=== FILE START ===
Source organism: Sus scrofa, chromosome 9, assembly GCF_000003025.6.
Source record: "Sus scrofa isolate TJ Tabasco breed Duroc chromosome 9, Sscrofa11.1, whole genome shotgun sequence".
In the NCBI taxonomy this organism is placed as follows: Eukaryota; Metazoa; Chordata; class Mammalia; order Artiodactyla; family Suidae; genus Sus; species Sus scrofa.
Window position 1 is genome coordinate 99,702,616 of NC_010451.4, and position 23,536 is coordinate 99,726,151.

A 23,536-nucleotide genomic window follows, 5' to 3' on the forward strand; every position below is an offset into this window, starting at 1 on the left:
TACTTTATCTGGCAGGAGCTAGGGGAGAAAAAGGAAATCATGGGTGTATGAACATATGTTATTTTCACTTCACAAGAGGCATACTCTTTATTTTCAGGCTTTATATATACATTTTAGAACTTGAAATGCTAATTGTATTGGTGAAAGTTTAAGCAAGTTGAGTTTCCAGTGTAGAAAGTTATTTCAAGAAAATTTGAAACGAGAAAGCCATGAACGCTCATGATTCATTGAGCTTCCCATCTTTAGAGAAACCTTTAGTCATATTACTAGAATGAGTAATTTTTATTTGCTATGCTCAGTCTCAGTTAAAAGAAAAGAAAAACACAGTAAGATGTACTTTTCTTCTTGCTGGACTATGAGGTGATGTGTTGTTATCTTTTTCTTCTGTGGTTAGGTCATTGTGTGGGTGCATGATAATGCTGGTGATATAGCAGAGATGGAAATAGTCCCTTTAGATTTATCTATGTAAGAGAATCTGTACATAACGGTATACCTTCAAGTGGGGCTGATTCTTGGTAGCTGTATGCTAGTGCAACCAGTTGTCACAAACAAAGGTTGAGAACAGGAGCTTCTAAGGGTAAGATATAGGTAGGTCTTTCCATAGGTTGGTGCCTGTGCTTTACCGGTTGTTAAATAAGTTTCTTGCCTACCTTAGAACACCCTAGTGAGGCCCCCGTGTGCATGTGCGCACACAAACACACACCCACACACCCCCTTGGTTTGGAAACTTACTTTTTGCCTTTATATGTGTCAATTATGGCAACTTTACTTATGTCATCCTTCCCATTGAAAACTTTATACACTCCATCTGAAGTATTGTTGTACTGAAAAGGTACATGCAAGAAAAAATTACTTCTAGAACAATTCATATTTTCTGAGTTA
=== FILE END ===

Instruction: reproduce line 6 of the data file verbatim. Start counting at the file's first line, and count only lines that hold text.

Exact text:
TACTTTATCTGGCAGGAGCTAGGGGAGAAAAAGGAAATCATGGGTGTATGAACATATGTTATTTTCACTTCACAAGAGGCATACTCTTTATTTTCAGGCTTTATATATACATTTTAGAACTTGAAATGCTAATTGTATTGGTGAAAGTTTAAGCAAGTTGAGTTTCCAGTGTAGAAAGTTATTTCAAGAAAATTTGAAACGAGAAAGCCATGAACGCTCATGATTCATTGAGCTTCCCATCTTTAGAGAAACCTTTAGTCATATTACTAGAATGAGTAATTTTTATTTGCTATGCTCAGTCTCAGTTAAAAGAAAAGAAAAACACAGTAAGATGTACTTTTCTTCTTGCTGGACTATGAGGTGATGTGTTGTTATCTTTTTCTTCTGTGGTTAGGTCATTGTGTGGGTGCATGATAATGCTGGTGATATAGCAGAGATGGAAATAGTCCCTTTAGATTTATCTATGTAAGAGAATCTGTACATAACGGTATACCTTCAAGTGGGGCTGATTCTTGGTAGCTGTATGCTAGTGCAACCAGTTGTCACAAACAAAGGTTGAGAACAGGAGCTTCTAAGGGTAAGATATAGGTAGGTCTTTCCATAGGTTGGTGCCTGTGCTTTACCGGTTGTTAAATAAGTTTCTTGCCTACCTTAGAACACCCTAGTGAGGCCCCCGTGTGCATGTGCGCACACAAACACACACCCACACACCCCCTTGGTTTGGAAACTTACTTTTTGCCTTTATATGTGTCAATTATGGCAACTTTACTTATGTCATCCTTCCCATTGAAAACTTTATACACTCCATCTGAAGTATTGTTGTACTGAAAAGGTACATGCAAGAAAAAATTACTTCTAGAACAATTCATATTTTCTGAGTTA